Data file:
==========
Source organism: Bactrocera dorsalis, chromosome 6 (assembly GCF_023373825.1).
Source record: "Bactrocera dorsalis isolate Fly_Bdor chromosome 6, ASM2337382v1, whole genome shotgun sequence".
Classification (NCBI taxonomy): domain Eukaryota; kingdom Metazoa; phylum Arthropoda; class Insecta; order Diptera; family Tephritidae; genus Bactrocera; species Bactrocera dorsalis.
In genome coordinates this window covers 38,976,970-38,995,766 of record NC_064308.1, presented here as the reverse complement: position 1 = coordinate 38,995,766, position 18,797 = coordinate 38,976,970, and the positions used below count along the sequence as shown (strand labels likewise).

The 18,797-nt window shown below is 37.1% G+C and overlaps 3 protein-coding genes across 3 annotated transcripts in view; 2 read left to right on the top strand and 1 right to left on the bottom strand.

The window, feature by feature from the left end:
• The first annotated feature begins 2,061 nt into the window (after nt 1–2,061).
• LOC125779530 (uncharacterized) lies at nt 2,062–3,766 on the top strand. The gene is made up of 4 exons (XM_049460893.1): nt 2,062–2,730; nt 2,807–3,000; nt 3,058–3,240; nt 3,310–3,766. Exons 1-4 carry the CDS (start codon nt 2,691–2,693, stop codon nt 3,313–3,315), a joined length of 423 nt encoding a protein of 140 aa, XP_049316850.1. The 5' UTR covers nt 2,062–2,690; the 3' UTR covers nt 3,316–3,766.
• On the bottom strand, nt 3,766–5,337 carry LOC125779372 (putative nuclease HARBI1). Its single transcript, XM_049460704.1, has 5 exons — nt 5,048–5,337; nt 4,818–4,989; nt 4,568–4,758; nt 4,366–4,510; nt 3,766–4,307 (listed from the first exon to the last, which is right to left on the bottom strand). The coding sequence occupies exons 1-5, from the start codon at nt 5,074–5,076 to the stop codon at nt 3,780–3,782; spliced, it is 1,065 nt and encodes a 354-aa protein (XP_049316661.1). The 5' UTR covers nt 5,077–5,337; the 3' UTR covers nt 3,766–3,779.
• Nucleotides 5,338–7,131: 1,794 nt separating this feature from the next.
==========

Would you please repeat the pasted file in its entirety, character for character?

Source organism: Bactrocera dorsalis, chromosome 6 (assembly GCF_023373825.1).
Source record: "Bactrocera dorsalis isolate Fly_Bdor chromosome 6, ASM2337382v1, whole genome shotgun sequence".
Classification (NCBI taxonomy): domain Eukaryota; kingdom Metazoa; phylum Arthropoda; class Insecta; order Diptera; family Tephritidae; genus Bactrocera; species Bactrocera dorsalis.
In genome coordinates this window covers 38,976,970-38,995,766 of record NC_064308.1, presented here as the reverse complement: position 1 = coordinate 38,995,766, position 18,797 = coordinate 38,976,970, and the positions used below count along the sequence as shown (strand labels likewise).

The 18,797-nt window shown below is 37.1% G+C and overlaps 3 protein-coding genes across 3 annotated transcripts in view; 2 read left to right on the top strand and 1 right to left on the bottom strand.

The window, feature by feature from the left end:
• The first annotated feature begins 2,061 nt into the window (after nt 1–2,061).
• LOC125779530 (uncharacterized) lies at nt 2,062–3,766 on the top strand. The gene is made up of 4 exons (XM_049460893.1): nt 2,062–2,730; nt 2,807–3,000; nt 3,058–3,240; nt 3,310–3,766. Exons 1-4 carry the CDS (start codon nt 2,691–2,693, stop codon nt 3,313–3,315), a joined length of 423 nt encoding a protein of 140 aa, XP_049316850.1. The 5' UTR covers nt 2,062–2,690; the 3' UTR covers nt 3,316–3,766.
• On the bottom strand, nt 3,766–5,337 carry LOC125779372 (putative nuclease HARBI1). Its single transcript, XM_049460704.1, has 5 exons — nt 5,048–5,337; nt 4,818–4,989; nt 4,568–4,758; nt 4,366–4,510; nt 3,766–4,307 (listed from the first exon to the last, which is right to left on the bottom strand). The coding sequence occupies exons 1-5, from the start codon at nt 5,074–5,076 to the stop codon at nt 3,780–3,782; spliced, it is 1,065 nt and encodes a 354-aa protein (XP_049316661.1). The 5' UTR covers nt 5,077–5,337; the 3' UTR covers nt 3,766–3,779.
• Nucleotides 5,338–7,131: 1,794 nt separating this feature from the next.